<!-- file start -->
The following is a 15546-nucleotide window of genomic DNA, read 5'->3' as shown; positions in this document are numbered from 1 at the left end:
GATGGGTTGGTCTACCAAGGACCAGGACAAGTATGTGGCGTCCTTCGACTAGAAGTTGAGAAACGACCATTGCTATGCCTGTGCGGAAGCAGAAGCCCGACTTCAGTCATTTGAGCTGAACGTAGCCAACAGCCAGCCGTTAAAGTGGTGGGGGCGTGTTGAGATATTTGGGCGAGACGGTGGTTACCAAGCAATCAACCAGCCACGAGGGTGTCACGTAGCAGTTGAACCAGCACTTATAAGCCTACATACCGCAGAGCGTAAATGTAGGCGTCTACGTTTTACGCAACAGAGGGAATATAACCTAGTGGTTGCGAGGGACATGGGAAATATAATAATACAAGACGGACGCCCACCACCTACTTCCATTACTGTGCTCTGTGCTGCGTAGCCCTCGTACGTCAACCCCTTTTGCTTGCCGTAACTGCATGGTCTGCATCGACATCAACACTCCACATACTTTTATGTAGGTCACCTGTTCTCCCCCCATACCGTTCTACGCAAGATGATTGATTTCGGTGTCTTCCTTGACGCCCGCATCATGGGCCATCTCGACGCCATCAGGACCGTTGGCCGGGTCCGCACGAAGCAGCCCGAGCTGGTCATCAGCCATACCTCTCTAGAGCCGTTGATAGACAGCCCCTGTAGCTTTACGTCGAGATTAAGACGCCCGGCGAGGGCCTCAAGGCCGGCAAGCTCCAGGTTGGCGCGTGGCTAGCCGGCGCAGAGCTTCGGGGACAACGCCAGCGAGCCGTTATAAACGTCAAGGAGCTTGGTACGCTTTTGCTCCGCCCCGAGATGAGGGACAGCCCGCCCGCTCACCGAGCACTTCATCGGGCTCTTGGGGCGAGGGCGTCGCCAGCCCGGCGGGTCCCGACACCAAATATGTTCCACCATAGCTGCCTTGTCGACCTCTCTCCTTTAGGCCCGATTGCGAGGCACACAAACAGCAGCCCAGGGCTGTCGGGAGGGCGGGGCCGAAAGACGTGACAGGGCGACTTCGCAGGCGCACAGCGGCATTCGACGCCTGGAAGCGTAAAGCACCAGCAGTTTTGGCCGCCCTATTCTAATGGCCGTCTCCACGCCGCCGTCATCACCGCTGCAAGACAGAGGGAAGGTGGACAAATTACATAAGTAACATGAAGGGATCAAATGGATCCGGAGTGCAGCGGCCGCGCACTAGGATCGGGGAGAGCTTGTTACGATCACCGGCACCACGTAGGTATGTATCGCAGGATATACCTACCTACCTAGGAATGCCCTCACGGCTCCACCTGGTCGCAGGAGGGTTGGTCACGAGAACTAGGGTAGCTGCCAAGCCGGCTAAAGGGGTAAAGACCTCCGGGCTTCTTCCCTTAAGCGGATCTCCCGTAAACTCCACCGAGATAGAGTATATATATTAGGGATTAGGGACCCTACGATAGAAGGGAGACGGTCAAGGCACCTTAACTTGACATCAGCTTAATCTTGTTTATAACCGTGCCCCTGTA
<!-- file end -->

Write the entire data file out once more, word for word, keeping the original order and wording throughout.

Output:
The following is a 15546-nucleotide window of genomic DNA, read 5'->3' as shown; positions in this document are numbered from 1 at the left end:
GATGGGTTGGTCTACCAAGGACCAGGACAAGTATGTGGCGTCCTTCGACTAGAAGTTGAGAAACGACCATTGCTATGCCTGTGCGGAAGCAGAAGCCCGACTTCAGTCATTTGAGCTGAACGTAGCCAACAGCCAGCCGTTAAAGTGGTGGGGGCGTGTTGAGATATTTGGGCGAGACGGTGGTTACCAAGCAATCAACCAGCCACGAGGGTGTCACGTAGCAGTTGAACCAGCACTTATAAGCCTACATACCGCAGAGCGTAAATGTAGGCGTCTACGTTTTACGCAACAGAGGGAATATAACCTAGTGGTTGCGAGGGACATGGGAAATATAATAATACAAGACGGACGCCCACCACCTACTTCCATTACTGTGCTCTGTGCTGCGTAGCCCTCGTACGTCAACCCCTTTTGCTTGCCGTAACTGCATGGTCTGCATCGACATCAACACTCCACATACTTTTATGTAGGTCACCTGTTCTCCCCCCATACCGTTCTACGCAAGATGATTGATTTCGGTGTCTTCCTTGACGCCCGCATCATGGGCCATCTCGACGCCATCAGGACCGTTGGCCGGGTCCGCACGAAGCAGCCCGAGCTGGTCATCAGCCATACCTCTCTAGAGCCGTTGATAGACAGCCCCTGTAGCTTTACGTCGAGATTAAGACGCCCGGCGAGGGCCTCAAGGCCGGCAAGCTCCAGGTTGGCGCGTGGCTAGCCGGCGCAGAGCTTCGGGGACAACGCCAGCGAGCCGTTATAAACGTCAAGGAGCTTGGTACGCTTTTGCTCCGCCCCGAGATGAGGGACAGCCCGCCCGCTCACCGAGCACTTCATCGGGCTCTTGGGGCGAGGGCGTCGCCAGCCCGGCGGGTCCCGACACCAAATATGTTCCACCATAGCTGCCTTGTCGACCTCTCTCCTTTAGGCCCGATTGCGAGGCACACAAACAGCAGCCCAGGGCTGTCGGGAGGGCGGGGCCGAAAGACGTGACAGGGCGACTTCGCAGGCGCACAGCGGCATTCGACGCCTGGAAGCGTAAAGCACCAGCAGTTTTGGCCGCCCTATTCTAATGGCCGTCTCCACGCCGCCGTCATCACCGCTGCAAGACAGAGGGAAGGTGGACAAATTACATAAGTAACATGAAGGGATCAAATGGATCCGGAGTGCAGCGGCCGCGCACTAGGATCGGGGAGAGCTTGTTACGATCACCGGCACCACGTAGGTATGTATCGCAGGATATACCTACCTACCTAGGAATGCCCTCACGGCTCCACCTGGTCGCAGGAGGGTTGGTCACGAGAACTAGGGTAGCTGCCAAGCCGGCTAAAGGGGTAAAGACCTCCGGGCTTCTTCCCTTAAGCGGATCTCCCGTAAACTCCACCGAGATAGAGTATATATATTAGGGATTAGGGACCCTACGATAGAAGGGAGACGGTCAAGGCACCTTAACTTGACATCAGCTTAATCTTGTTTATAACCGTGCCCCTGTA